Join Lynn Langit for an in-depth discussion in this video Understanding the parts and pieces, part of Learning Hadoop.
- So as you might be thinking, setting up development environment for Hadoop can be quite complicated. I've found the best way to approach it is to break it down into steps. So let's do that here. The first part is you need to figure out how you want the Hadoop binaries to be accessible. So you have really a couple different considerations. The first thing is, do you want to work with the open source, plain-vanilla, Apache Hadoop binaries, or you want to work with a vendor distribution? And usually we'll work with a free version or a developer edition, and the way you pick the vendor is if you have a preference, because you have worked with that vendor before, say, Microsoft, or you think the vendor is leading in the market as Cloudera is said to be by many analysts and consumers at this time, or there's feature that the vendor has that you want to use.
So you need to figure out which version of Hadoop you want. Once you figure out which vendor version you get, then you want to figure out which version number you want. And usually you want the latest stable release, which is 2.4 as of the date of this recording, but it does change very rapidly, so you should check the Apache Hadoop site that I showed in an earlier recording to see what is the latest version, what's going to work for you. And probably the most complicated part of this is to figure out which location you want to put your Hadoop cluster or server in for development.
I've found that it's often faster and in some ways cheaper, to spin up a Hadoop server or a Hadoop cluster on the Cloud, because as I showed in the previous movies it's just a couple clicks once you understand all the different options. And I have tried to do a local install a couple times but I really ran out of time. It took more than a day the first time I tried to do it. So even though it's completely free to install the Hadoop binaries on a Linux box, it really is complicated, especially if you're coming like I was out of the Windows ecosystem, and time is money.
One thing I will tell you, if you do decide to go with a Cloud-based version of Hadoop, is the Cloud vendors do charge you. Amazon charges by the minute and it's really a common new developer mistake to forget to turn off a Cloud instance, and you can run up a lot of charges, so you really want to make sure that you turn it off when you're done. In the middle here, is the option that I most often use, which is, I will get a local virtual machine, because I don't run a Linux box natively, unless I used Hortonworks, which runs on Windows, I would have to use a Linux box for it.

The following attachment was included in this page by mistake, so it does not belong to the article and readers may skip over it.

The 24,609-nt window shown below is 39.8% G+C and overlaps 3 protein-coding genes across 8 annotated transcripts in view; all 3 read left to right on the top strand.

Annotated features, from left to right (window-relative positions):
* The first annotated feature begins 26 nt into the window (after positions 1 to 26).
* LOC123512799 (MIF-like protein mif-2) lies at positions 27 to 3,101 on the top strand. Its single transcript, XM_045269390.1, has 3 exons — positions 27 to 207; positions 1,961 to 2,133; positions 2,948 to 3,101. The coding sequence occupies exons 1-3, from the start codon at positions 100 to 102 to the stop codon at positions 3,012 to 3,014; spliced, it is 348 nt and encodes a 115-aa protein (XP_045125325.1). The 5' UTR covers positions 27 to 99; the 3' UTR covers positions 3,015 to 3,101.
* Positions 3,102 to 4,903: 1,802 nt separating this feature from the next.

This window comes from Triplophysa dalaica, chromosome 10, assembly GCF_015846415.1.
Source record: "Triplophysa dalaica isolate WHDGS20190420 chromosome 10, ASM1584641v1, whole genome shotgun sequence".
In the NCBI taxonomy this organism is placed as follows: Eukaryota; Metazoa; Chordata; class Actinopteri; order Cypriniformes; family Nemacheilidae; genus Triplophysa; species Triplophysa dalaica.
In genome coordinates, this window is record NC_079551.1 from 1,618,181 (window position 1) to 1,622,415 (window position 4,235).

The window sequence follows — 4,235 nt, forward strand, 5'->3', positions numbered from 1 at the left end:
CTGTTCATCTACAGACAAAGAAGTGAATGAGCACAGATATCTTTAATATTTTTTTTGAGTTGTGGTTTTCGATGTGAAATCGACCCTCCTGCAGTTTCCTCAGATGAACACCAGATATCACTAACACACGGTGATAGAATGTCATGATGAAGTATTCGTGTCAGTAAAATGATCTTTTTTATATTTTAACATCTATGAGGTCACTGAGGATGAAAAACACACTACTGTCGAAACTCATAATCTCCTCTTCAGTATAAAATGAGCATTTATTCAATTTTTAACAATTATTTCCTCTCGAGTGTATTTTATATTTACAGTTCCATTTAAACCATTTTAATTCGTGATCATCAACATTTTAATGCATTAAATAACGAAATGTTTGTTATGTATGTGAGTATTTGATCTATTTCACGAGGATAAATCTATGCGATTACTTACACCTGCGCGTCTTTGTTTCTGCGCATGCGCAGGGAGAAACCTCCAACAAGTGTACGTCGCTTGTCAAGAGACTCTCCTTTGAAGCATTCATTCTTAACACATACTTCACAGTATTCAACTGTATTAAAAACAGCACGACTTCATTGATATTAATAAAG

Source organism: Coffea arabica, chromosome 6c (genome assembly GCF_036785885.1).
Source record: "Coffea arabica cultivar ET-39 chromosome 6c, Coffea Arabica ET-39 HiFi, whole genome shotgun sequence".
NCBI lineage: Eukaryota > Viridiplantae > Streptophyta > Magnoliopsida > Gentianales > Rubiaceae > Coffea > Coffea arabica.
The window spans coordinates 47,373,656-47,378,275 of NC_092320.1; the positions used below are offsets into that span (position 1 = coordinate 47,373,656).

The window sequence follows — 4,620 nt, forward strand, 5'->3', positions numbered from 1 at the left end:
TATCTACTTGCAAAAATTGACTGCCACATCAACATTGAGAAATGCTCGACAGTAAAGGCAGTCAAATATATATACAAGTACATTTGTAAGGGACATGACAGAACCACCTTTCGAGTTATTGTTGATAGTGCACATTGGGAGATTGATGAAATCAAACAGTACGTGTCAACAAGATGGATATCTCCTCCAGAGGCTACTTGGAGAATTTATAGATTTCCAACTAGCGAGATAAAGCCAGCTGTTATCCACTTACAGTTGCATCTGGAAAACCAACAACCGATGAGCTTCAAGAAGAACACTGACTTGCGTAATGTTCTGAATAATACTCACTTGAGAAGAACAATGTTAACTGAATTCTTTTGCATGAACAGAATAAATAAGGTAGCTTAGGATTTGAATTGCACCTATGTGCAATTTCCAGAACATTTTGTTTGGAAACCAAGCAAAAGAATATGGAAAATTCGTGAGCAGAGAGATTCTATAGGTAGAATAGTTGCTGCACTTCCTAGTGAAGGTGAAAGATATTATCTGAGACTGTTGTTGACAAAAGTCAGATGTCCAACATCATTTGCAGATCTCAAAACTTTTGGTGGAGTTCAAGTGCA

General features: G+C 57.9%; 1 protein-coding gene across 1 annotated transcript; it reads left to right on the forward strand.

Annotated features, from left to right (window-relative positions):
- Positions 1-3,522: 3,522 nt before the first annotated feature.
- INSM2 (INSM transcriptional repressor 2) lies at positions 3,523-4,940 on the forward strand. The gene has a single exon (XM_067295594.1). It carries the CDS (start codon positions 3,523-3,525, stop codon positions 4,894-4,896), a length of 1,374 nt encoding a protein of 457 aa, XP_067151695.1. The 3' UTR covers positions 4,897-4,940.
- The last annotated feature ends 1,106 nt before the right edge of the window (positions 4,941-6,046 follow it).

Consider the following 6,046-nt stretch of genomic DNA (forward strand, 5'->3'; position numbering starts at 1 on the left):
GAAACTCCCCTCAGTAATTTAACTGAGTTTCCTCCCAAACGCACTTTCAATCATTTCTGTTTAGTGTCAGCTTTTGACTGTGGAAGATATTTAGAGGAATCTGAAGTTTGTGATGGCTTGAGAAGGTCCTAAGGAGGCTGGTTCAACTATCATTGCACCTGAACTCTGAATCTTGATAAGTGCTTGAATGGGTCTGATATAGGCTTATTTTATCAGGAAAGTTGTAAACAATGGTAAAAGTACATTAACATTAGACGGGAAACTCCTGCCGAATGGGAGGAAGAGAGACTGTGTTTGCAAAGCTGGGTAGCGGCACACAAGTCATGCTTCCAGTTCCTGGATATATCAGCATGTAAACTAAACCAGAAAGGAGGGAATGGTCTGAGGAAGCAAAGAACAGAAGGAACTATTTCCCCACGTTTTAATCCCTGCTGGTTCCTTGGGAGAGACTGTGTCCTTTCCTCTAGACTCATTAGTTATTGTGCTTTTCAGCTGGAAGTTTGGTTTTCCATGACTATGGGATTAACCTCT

And I will usually use the Cloudera virtual machine on my laptop. In order to do that, I have to have virtualization software. So I'm going to show you the steps to set that edition up with a local virtual machine in a subsequent movie. Now there are a couple more considerations on your development environment for Hadoop itself, the data storage. I find that when you're first starting, it's actually simplest if you just set up Hadoop as a single distribution, which uses the native file system, which might seem kind of like you're wimping out, you're not using HDFS, but as you'll see when we get into it, writing the MapReduce algorithms is pretty complicated, much less testing that code, and debugging it, and deploying it onto production so when you're just starting, it's good to start with, I think, the simplest possible situation.
Now, quickly, you're probably going to move to the pseudo distributed model, which is a single HDFS file system on a single machine. I find that I very seldom use a full distributed implementation for writing sample code, or proof of concept code. That, of course, I will do if I'm in a production situation, but I find that when I just get started to set up a cluster of either virtual machines or a cluster of Linux boxes, is kind of overkill for development. The other situation is, if you are using the Cloud, then you need to figure out if you're going to use HDFS in, let's say, Amazon EMR, Elastic MapReduce, or if you want to just use S3 in the case of Amazon, or in the case of Azure if you just want to use BLOB.
And again, just like using the local file system when you are developing a local machine rather than HDFS, I do find that sometimes when I'm using a Cloud-based distribution, I'd rather just use a Cloud-based file system, so kind of a learning I've gotten over time in working with Hadoop, that when you're in development, you don't always need to use the HDFS file system. The third consideration is which libraries do you want to have as part of your installation? Which of the features are you going to be writing code against? So, the core is which version of MapReduce? 1.0 or 2.0, and because there's so much richness around MapReduce, I'm actually going to show both in this course.
We going to start with 1.0, and then we're going to move to 2.0 when we're writing our MapReduce jobs. You'll also want to consider which additional libraries. As you've seen in previous movies, it's most common to have Hive or Pig at minimum. There are a number of other libraries that modern developers will use, and we'll touch on those as we get into that as well. And then finally, you're going to need some developer tools. So we're going to talk about that in the next movie.
- Understanding Hadoop core components: HDFS and MapReduce
- Setting up your Hadoop development environment
- Working with the Hadoop file system
- Running and tracking Hadoop jobs
- Tuning MapReduce
- Understanding Hive and HBase
- Exploring Pig tools
- Building workflows
- Using other libraries, such as Impala, Mahout, and Storm
- Understanding Spark
- Visualizing Hadoop output